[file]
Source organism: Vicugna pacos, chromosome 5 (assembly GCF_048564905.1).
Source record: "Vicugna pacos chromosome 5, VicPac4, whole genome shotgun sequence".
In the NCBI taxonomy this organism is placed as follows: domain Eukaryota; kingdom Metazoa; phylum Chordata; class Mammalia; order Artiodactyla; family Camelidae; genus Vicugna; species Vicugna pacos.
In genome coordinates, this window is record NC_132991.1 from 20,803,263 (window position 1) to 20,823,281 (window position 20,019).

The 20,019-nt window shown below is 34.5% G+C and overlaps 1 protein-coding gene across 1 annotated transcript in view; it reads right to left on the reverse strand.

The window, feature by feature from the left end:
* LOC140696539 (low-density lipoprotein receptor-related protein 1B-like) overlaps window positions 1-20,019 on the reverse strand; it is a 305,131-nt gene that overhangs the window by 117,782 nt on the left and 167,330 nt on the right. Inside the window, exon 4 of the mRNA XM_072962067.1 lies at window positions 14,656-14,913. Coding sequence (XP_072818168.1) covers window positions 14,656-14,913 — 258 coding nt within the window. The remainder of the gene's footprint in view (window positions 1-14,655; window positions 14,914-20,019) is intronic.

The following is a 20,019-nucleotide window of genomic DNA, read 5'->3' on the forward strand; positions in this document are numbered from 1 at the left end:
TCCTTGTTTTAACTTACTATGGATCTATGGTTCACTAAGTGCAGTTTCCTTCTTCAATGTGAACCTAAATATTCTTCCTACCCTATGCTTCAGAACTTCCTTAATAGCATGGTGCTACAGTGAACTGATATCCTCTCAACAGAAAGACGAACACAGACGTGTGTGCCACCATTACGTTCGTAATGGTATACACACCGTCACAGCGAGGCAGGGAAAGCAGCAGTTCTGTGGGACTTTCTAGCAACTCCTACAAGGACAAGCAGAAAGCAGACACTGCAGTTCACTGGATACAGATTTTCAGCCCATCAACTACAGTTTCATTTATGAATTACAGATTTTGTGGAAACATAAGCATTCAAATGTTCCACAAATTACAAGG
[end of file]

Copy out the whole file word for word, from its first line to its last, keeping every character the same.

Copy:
Source organism: Vicugna pacos, chromosome 5 (assembly GCF_048564905.1).
Source record: "Vicugna pacos chromosome 5, VicPac4, whole genome shotgun sequence".
In the NCBI taxonomy this organism is placed as follows: domain Eukaryota; kingdom Metazoa; phylum Chordata; class Mammalia; order Artiodactyla; family Camelidae; genus Vicugna; species Vicugna pacos.
In genome coordinates, this window is record NC_132991.1 from 20,803,263 (window position 1) to 20,823,281 (window position 20,019).

The 20,019-nt window shown below is 34.5% G+C and overlaps 1 protein-coding gene across 1 annotated transcript in view; it reads right to left on the reverse strand.

The window, feature by feature from the left end:
* LOC140696539 (low-density lipoprotein receptor-related protein 1B-like) overlaps window positions 1-20,019 on the reverse strand; it is a 305,131-nt gene that overhangs the window by 117,782 nt on the left and 167,330 nt on the right. Inside the window, exon 4 of the mRNA XM_072962067.1 lies at window positions 14,656-14,913. Coding sequence (XP_072818168.1) covers window positions 14,656-14,913 — 258 coding nt within the window. The remainder of the gene's footprint in view (window positions 1-14,655; window positions 14,914-20,019) is intronic.

The following is a 20,019-nucleotide window of genomic DNA, read 5'->3' on the forward strand; positions in this document are numbered from 1 at the left end:
TCCTTGTTTTAACTTACTATGGATCTATGGTTCACTAAGTGCAGTTTCCTTCTTCAATGTGAACCTAAATATTCTTCCTACCCTATGCTTCAGAACTTCCTTAATAGCATGGTGCTACAGTGAACTGATATCCTCTCAACAGAAAGACGAACACAGACGTGTGTGCCACCATTACGTTCGTAATGGTATACACACCGTCACAGCGAGGCAGGGAAAGCAGCAGTTCTGTGGGACTTTCTAGCAACTCCTACAAGGACAAGCAGAAAGCAGACACTGCAGTTCACTGGATACAGATTTTCAGCCCATCAACTACAGTTTCATTTATGAATTACAGATTTTGTGGAAACATAAGCATTCAAATGTTCCACAAATTACAAGG